Dalmatian Dog: Characteristics, Origin, Temperament & Lifespan

The Dalmatian dog is a breed of dog which is noted for it’s unique white coat marked with black or liver-colored spots. And the breed was used as a carriage dog in it’s early days. Today, it is a popular family pet, and many dog enthusiasts enter Dalmatians into kennel club competitions.

The origins of the Dalmatian breed can be traced back to Croatia and it’s historical region of Dalmatia. It is thought that early ancestors of the breed were certain breeds of pointers and a spotted Great Dane. The breed is also known by some other names such as Carriage Dog, Spotted Coach Dog, Leopard Carriage Dog, Firehouse Dog and Plum Pudding Dog.

Although, exact origins of the Dalmatian dog are unknown. These dogs are known to have traveled with the nomadic bands of Romanies, sometimes called gypsies. And it’s unclear where they many have first appeared.

The breed obtained it’s name during it’s stay in Dalmatia, which is a province on the eastern shore of the Adriatic Sea, the area that is now known as Croatia.

The Dalmatian dogs have been utilized for a variety of jobs during their long history, never specializing in one area. They were used as guard dogs in Dalmatia, shepherds, circus dogs, coaching dogs, ratters and retrievers.

It was in England that the Dalmatian was developed as the definitive coaching dog. The breed was used to clear the path before the horses, run alongside the coach or under the coach between the axels. It guarded the horses and coach when they were at rest.

To this day the breed has a natural affinity for horses. And this affinity took the breed on a different career path in the United States. Here the breed become a firehouse dog (running with the horses to the fire, watching over the equipment during a fire, and sometimes even rescuing people from burning buildings).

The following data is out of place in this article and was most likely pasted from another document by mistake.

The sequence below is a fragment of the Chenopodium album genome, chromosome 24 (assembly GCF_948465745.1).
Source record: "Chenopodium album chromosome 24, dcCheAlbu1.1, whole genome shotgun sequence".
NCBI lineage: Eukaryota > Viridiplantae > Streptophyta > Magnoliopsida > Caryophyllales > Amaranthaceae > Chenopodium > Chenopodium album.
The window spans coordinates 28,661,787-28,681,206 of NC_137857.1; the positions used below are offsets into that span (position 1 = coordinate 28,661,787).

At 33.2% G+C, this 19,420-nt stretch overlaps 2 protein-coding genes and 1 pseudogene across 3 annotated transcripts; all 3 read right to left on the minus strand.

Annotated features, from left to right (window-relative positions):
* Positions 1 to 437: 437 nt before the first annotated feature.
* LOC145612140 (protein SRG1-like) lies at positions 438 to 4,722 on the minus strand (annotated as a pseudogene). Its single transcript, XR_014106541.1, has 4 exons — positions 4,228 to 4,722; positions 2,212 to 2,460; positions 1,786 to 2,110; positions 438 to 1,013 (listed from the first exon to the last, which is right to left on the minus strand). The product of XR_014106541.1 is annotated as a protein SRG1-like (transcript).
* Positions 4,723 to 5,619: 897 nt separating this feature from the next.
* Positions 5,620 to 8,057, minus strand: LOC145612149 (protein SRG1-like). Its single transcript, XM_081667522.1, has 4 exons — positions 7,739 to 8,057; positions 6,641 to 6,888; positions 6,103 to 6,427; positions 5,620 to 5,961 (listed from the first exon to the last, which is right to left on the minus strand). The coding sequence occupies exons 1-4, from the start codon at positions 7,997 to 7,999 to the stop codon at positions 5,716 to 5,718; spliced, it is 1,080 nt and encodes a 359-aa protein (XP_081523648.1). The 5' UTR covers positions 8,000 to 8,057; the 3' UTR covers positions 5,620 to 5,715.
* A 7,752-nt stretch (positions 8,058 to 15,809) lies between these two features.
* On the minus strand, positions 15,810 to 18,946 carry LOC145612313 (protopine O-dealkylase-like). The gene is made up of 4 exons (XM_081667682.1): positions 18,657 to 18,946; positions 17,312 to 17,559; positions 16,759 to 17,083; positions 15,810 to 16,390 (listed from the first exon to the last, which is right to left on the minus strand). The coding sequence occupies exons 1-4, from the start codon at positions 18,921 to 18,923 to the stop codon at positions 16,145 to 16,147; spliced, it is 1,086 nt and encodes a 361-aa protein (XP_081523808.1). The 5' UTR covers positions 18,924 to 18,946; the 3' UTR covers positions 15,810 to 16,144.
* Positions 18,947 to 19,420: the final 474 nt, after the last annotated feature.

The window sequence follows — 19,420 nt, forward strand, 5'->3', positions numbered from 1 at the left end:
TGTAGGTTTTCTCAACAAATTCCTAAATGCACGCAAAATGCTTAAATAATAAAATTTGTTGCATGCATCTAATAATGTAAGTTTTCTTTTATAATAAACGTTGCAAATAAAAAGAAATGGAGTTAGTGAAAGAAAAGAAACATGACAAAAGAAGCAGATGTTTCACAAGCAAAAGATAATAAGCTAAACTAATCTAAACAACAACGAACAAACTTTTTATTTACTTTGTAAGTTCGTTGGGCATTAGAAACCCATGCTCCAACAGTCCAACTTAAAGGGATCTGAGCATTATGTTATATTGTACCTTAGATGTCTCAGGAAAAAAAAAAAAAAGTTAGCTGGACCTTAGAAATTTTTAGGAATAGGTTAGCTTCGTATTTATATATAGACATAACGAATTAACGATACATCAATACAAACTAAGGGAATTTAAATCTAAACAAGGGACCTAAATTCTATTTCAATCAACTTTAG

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When the excitement was over, they accompanied the fire wagons back to the station and resumed their duty as watchdog. Today most Dalmatians are companions and family members but many firehouses across the country still have Dalmatians as mascots.[1]

Dalmatian Dog Characteristics

The Dalmatian dogs are medium to large sized dogs. They are well defined, muscular dogs with excellent endurance and stamina. The outline of the dog should be square when viewed from the side: the body is as long from fore-chest to buttocks as it is tall at the withers, the shoulders are well laid back, the stifle is well bent and the hocks are well let down.[2]

Feet of these dogs are round with well-arched toes, and the nails are usually white or the same color as the dog’s spot.

The thin ears taper towards the tip and are set fairly high and close to the head. Eye color varies between amber, blue, brown and purple, with some dogs having one blue eye and one brown eye, or other combinations.

The Dalmatian puppies are born with plain white coats and their first spots usually appear within 10 days. However, spots are visible on their skin from birth. They continue to develop until the dog is around 18 months old.

The spots generally range in size from 1.25 inches to 2.5 inches, and are most commonly black or liver on a white background.

Other more rare colors include blue, brindle, mosaic, tricolor and orange or lemon. Patches of color may appear anywhere on the body, mostly on the head or ears, and usually consist of a solid color. Patches are visible at birth and are not a group of connected spots, they are identifiable by the smooth edge of the patch.

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Coat of the Dalmatian dog is generally short, fine and dense. However, smooth-coated dogs occasionally produce long-coated offspring. Long-coated dogs are not acceptable in the breed standard.